Documentary film-making and corporate brand films have historically been uneasy bed fellows. But it doesn’t have to be this way. Production values and editorial integrity are as important to our clients’ films as they are to traditional TV docs.
A well-made documentary is imbued with a sense of authenticity and truth. It will generally present multiple arguments around a topic, leaving the viewer to make up his or her own mind.
Back in journalism school, I was told, there is no such thing as objectivity. Every word we use or don’t use, every frame we cut in or leave out, is the result of a choice informed by our conscious and subconscious biases. What journalism does is provide a code, or set of rules, to help the journalist overcome their personal preferences and prejudices in order to tell a story in a fair and well-balanced way.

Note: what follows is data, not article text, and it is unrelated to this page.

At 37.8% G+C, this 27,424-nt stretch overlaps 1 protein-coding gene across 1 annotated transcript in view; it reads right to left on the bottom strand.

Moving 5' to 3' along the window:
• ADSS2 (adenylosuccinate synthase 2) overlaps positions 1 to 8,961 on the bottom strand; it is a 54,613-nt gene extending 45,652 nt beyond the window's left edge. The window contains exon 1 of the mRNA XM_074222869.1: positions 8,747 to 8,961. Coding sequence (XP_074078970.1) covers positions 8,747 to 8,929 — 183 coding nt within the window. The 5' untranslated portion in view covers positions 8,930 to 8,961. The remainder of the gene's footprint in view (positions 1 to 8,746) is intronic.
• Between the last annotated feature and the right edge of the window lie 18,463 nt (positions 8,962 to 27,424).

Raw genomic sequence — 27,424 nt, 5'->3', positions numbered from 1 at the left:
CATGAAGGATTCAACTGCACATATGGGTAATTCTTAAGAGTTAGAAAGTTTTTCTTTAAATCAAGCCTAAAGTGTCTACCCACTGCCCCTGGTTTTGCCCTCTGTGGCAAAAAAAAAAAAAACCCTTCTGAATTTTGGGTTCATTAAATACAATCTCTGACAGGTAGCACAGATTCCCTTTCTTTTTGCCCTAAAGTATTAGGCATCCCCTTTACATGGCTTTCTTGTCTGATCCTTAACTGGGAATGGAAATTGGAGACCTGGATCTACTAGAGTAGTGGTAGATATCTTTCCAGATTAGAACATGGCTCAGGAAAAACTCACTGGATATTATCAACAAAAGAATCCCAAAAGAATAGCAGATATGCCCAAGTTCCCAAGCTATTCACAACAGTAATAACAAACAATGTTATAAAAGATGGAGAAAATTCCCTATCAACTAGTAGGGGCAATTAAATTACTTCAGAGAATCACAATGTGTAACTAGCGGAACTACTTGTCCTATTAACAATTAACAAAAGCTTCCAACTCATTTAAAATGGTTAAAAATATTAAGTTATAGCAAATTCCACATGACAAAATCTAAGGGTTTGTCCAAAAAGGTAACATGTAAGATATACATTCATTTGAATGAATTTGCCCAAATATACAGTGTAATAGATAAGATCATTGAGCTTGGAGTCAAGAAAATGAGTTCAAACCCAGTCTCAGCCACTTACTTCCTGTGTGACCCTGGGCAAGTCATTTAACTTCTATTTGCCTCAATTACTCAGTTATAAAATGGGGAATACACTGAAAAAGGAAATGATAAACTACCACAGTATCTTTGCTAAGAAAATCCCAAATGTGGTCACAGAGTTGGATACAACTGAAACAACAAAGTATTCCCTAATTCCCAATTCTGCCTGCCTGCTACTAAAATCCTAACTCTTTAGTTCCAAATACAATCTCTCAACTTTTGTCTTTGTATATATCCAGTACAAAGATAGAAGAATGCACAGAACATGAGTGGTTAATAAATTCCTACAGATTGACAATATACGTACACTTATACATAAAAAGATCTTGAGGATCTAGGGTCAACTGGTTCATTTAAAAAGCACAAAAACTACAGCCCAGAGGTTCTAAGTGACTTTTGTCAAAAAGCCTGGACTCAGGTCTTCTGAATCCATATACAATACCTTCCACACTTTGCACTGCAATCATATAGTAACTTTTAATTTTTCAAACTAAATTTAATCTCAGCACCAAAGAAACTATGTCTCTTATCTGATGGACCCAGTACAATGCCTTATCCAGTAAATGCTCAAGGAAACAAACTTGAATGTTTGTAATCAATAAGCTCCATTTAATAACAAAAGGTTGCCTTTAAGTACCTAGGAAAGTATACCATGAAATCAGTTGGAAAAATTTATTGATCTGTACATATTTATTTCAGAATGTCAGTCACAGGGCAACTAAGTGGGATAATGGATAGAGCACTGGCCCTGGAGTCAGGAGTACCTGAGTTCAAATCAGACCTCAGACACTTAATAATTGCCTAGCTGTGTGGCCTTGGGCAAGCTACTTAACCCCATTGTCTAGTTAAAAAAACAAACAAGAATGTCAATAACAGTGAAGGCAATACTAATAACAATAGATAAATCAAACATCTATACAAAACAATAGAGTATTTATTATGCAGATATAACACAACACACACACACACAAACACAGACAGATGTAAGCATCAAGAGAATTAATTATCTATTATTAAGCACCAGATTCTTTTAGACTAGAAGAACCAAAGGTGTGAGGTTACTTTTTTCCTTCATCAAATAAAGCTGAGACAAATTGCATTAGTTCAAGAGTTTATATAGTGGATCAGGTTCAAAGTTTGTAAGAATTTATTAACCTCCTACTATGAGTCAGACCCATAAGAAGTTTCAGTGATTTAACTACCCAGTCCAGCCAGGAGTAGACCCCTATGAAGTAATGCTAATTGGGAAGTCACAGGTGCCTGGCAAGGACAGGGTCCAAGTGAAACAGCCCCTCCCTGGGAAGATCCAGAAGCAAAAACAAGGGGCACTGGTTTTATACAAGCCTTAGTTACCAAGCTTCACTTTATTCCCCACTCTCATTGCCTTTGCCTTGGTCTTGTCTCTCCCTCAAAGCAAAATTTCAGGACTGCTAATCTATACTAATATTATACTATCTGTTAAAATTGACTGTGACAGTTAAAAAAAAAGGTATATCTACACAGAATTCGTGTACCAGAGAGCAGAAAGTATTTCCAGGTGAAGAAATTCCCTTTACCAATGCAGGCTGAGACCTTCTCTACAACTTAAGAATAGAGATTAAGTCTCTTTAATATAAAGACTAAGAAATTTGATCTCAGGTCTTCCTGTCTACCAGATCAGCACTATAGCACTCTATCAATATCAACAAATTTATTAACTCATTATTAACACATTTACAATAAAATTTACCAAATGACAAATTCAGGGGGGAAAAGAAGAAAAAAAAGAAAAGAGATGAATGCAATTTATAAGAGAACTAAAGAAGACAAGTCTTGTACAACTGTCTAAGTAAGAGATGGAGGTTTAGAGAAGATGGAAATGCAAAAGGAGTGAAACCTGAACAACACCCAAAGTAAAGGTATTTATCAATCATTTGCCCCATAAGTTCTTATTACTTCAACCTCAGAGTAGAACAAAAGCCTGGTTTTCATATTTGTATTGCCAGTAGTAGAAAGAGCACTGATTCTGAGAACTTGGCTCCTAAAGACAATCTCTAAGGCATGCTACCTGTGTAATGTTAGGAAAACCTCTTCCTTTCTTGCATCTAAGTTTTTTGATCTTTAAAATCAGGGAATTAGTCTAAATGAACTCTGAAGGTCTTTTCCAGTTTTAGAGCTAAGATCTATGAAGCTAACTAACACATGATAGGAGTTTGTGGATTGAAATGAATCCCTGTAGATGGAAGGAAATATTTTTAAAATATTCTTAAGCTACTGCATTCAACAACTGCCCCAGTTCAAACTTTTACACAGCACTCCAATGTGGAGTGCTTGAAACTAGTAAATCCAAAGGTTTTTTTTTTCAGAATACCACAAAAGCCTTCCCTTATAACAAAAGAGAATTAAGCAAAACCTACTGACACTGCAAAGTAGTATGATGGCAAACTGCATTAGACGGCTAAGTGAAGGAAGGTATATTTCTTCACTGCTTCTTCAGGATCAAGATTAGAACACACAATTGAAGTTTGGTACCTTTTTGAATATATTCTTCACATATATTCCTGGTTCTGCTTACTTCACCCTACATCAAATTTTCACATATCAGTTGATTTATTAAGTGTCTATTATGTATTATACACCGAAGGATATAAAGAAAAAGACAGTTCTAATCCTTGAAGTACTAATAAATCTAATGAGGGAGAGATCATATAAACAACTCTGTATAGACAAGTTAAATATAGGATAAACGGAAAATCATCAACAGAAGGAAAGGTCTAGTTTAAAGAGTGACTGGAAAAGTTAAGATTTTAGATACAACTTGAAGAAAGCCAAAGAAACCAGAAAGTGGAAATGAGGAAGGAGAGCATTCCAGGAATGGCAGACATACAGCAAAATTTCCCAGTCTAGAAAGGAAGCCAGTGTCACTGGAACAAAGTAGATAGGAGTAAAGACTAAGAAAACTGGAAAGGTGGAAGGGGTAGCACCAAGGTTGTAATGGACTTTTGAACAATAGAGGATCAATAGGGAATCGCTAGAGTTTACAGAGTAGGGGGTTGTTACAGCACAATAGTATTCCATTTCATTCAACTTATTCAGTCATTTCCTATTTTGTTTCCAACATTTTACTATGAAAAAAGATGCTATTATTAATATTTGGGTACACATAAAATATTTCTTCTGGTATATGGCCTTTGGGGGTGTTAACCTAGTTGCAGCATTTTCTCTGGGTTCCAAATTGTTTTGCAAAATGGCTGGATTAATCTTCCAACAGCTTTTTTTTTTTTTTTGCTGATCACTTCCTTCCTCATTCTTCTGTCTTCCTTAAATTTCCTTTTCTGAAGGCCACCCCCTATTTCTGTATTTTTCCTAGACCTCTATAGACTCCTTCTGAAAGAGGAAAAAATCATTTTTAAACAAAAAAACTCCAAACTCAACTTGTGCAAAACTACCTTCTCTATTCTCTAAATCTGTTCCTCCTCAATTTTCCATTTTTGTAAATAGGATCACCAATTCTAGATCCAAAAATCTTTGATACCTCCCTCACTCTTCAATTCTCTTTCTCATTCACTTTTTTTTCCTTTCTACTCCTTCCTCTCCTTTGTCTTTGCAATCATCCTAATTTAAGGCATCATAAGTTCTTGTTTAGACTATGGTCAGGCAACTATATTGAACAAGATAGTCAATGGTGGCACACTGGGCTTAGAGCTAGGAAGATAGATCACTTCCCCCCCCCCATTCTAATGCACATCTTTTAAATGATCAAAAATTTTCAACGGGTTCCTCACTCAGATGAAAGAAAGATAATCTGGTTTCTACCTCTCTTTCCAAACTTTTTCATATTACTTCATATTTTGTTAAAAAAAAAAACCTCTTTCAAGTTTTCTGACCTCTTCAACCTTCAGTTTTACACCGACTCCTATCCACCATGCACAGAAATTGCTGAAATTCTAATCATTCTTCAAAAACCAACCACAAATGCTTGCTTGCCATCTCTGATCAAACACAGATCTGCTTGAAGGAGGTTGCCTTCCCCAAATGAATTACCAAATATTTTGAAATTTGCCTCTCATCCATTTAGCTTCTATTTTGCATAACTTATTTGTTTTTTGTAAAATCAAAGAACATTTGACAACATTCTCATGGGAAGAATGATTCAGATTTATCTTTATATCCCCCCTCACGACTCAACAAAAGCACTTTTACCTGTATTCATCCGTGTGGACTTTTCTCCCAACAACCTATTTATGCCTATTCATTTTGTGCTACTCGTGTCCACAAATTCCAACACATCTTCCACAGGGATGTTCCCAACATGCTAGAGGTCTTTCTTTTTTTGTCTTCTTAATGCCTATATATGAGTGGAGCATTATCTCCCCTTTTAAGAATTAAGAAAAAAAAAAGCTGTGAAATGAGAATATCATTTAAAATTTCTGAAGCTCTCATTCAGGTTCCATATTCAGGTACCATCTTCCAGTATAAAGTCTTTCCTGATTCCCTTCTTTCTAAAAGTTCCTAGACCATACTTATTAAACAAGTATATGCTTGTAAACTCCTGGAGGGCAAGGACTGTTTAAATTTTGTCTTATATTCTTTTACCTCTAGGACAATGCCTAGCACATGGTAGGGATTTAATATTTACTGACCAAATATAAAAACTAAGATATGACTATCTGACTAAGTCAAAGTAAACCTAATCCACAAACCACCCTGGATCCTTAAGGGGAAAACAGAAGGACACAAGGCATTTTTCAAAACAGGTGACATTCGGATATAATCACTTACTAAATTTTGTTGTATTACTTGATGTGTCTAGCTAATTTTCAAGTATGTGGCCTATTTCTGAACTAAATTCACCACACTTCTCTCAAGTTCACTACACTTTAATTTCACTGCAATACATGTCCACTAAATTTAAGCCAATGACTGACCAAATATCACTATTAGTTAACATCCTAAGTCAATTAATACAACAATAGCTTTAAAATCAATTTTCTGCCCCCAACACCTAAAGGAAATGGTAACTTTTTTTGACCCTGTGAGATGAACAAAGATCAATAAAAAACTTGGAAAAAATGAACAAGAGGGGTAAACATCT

If documentaries are the higher art-form of daily journalism, they need to adhere to these rules. When we’re making a documentary-style film for a client, we need to make sure we’re honouring this code.
So, how can a well-made documentary help tell your story and build your brand? As a starter for ten (or four):
Audiences, whether internal or external to your company, are savvy. They consume enough media to have a nose for when they’re being ‘fobbed off’. A brand film based on beautiful imagery and aspirational music is a legitimate form of marketing. It’s a long-form commercial that creates an emotional response in its audience.
A documentary-style film creates an intellectual response, and it needs to be as honest as possible. Through interviews, let your people be who they are; let them use language that is authentic to them. Let them be reflective and analytical (not the same as hyper critical). Play to the audience’s intelligence and trust that if your story is sound, the film will speak for itself.
At Embolden we love making creatively intelligent films, and we’ve been doing it for 25 years.
See examples of our work here:
Rebecca Denholm, Embolden Head of Film